Conference showcases big and small enterprise appliances

Conference showcases big and small enterprise appliances

By Mark A. Kellner

Special to GCN

Information technologists are the samurai of the Internet age, futurist James Canton said at a recent conference sponsored by Giga Information Group Inc. of Stamford, Conn.

Canton, president of the Institute for Global Futures in San Francisco, said IT managers 'have the tools to reinvent organizations' but need some reformation themselves. Fewer than 3 percent of IT executives spend any time with users, he said, and that leads to isolation from the people who are driving the adoption of new technologies.

The conference featured demonstrations of several up-and-coming enterprise technologies:

•'Bluestone Software Inc. of Mount Laurel, N.J., at, gave an eight-minute demonstration in which a representative scanned the bar coded name tag of a person randomly selected from the audience into a Symbol SPT 1740 RF PalmPilot handheld from Palm Computing Inc. of Santa Clara, Calif. The representative also entered the person's cellular phone number.

Bluestone's ConXML application then converted the scanned data into Extensible Markup Language and sent it to a Symbol Spectrum24 wireless LAN receiver connected to the company's Total-e-Business server, which automatically displayed the person's name on a Web page and custom-printed the name on a T-shirt.

The Total-e-Business software then sent e-mail to an on-stage PDQ Smart Phone from Qualcomm of San Diego. The phone dialed the person's cell phone with a notification that the shirt was ready.

Bluestone says Total-e-Business can mediate between many device types using existing LANs, WANs and radio-frequency protocols.

•'Radiant Logic Inc. of Novato, Calif., displayed its Virtual Directory Server and Information Resource Locator, which are designed to make database information more accessible. The VDS architecture maps databases and creates IRLs for each database record or view. The IRLs then go into a directory tree structure, where users can navigate across islands of data by clicking on familiar directory folders.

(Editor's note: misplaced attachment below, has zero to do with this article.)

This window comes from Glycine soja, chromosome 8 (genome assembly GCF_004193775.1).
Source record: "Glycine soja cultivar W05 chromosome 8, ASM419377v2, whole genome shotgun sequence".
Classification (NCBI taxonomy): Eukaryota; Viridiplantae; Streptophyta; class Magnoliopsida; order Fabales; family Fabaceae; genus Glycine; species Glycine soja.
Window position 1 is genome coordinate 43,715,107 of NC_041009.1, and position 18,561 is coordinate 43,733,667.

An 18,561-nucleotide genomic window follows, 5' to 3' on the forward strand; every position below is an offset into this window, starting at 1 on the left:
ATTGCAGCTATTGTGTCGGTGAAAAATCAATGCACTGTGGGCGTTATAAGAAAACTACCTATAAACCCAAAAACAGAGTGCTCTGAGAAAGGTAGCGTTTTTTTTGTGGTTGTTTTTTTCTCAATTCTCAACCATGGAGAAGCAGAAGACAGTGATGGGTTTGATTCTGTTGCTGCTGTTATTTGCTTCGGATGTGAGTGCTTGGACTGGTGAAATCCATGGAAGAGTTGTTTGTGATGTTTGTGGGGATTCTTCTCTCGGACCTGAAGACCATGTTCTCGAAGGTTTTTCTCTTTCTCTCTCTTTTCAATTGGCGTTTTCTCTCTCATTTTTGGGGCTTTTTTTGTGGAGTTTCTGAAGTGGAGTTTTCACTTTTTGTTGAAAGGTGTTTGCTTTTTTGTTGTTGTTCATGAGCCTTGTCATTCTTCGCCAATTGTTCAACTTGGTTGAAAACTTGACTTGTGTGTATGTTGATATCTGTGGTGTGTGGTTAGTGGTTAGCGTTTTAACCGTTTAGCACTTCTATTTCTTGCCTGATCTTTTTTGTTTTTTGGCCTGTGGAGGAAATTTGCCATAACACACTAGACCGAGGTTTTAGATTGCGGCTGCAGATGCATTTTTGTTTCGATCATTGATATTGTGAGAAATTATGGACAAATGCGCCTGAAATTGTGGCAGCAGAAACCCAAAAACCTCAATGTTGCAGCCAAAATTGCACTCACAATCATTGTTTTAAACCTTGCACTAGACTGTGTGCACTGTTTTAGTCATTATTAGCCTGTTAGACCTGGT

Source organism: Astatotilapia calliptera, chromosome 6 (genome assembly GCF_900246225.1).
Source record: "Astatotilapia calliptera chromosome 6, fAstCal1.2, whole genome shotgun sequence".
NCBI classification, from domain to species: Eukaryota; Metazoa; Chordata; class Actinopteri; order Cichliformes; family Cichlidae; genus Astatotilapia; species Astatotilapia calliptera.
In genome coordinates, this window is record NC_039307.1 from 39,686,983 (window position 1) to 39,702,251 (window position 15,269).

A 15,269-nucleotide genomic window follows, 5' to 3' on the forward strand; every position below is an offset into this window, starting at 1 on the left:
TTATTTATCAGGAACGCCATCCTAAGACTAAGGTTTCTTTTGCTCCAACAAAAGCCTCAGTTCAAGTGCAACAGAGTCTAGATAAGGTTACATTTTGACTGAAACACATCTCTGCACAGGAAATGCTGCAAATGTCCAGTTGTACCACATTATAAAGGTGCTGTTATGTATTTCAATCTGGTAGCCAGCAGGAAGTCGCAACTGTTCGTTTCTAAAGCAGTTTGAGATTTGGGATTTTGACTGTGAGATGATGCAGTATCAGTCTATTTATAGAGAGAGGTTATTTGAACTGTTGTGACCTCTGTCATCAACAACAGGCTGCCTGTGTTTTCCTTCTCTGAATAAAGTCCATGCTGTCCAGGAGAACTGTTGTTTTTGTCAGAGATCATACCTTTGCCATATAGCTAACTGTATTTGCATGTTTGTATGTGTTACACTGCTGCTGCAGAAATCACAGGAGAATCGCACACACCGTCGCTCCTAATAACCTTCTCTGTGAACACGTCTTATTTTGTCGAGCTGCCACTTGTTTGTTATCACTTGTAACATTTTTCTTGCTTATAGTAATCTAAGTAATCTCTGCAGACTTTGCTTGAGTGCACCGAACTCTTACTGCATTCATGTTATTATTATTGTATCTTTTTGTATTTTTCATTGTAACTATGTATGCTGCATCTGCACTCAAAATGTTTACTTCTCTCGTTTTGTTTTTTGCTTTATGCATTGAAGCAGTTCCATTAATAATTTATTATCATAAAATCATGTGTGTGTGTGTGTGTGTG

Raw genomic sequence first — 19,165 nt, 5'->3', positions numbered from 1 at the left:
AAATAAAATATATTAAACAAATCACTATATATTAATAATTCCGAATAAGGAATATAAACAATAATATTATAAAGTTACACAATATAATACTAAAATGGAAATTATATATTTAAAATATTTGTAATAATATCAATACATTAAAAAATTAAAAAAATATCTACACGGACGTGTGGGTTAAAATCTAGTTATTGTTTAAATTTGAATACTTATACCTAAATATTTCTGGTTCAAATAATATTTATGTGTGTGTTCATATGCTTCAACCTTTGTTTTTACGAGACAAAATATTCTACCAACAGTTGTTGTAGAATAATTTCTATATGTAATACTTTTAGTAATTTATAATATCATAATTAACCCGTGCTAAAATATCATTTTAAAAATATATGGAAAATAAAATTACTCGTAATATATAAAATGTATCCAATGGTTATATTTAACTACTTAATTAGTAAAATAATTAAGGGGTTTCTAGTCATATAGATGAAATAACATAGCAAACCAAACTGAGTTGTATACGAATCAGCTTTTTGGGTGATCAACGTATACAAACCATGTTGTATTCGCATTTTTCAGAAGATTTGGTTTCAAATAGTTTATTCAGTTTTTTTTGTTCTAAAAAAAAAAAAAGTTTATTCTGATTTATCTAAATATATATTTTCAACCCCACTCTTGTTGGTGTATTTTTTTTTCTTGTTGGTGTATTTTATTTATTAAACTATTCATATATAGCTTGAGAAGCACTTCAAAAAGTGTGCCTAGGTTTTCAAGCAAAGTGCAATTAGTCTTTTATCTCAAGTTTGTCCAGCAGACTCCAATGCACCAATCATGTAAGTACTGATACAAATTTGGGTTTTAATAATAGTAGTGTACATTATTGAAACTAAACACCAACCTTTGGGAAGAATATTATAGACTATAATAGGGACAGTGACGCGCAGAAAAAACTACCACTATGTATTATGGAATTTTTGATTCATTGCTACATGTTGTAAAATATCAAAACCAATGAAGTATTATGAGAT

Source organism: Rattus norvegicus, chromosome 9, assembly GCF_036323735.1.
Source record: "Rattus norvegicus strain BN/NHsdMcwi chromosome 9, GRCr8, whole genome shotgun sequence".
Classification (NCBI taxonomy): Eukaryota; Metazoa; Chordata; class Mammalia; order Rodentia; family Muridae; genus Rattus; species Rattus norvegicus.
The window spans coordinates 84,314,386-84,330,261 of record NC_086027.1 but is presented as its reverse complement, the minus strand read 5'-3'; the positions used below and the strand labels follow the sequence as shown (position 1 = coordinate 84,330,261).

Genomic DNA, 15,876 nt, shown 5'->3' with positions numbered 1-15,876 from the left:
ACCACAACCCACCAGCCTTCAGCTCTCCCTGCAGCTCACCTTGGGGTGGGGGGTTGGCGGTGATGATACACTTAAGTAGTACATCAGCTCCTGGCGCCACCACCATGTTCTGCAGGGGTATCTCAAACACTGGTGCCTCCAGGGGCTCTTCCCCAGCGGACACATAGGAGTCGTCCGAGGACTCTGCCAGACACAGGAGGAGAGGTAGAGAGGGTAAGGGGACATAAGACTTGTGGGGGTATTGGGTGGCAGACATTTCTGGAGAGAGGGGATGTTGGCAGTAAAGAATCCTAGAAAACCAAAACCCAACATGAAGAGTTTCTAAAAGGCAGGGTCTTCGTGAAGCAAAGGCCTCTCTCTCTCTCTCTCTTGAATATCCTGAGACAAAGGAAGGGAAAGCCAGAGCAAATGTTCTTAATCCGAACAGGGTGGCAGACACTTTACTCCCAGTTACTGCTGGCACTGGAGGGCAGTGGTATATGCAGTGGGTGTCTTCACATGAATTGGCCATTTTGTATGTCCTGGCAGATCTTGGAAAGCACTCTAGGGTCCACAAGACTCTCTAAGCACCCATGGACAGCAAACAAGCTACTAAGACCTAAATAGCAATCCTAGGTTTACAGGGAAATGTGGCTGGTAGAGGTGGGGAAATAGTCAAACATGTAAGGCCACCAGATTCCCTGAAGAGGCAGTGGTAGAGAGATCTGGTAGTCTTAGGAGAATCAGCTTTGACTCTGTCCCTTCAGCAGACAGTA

Radiant Logic showed the technology working with standard Web browsers, computers running Microsoft Windows and mobile phones.

IRLs can be embedded into applications across enterprises so that core data is usable in different processes, regardless of the source environment.

•'Attachmate Corp. of Bellevue, Wash., demonstrated CellFrame, which connects Web-ready cell phones to mainframe data. Attachmate has tested CellFrame with the European division of Sharp Electronics Corp. of Paramus, N.J., processing parts orders via cell phones.

•'Sun Microsystems Inc., at, showed off its book-size Sun Ray 1 enterprise appliance, an alternative to networked PCs that is said to require no changes to existing applications and does not tie a user to a fixed location. With a smart card, a user can work at different units and sites, accessing the same personalized desktop PC applications, including legacy mainframe and Windows NT applications.

The Sun Ray 1 leases for $9.99 per unit per month over five years. Equipped with a server, monitor and network connections, plus Sun's StarOffice productivity suite, the per-seat price is $30 per month over the same 60-month term.

• Unisys Corp. showcased the company's new e-@ction Enterprise Server ES7000, a massive unit designed to handle Intel's forthcoming IA-64 Itanium processors. The new machine accommodates up to 32 Pentium III Xeon processors, field-upgradeable later to Itanium.

Users can configure a cabinet with Itanium partitions and Pentium III Xeon partitions. The demonstrator swapped one processor board for another in seconds with no interruption in operations.

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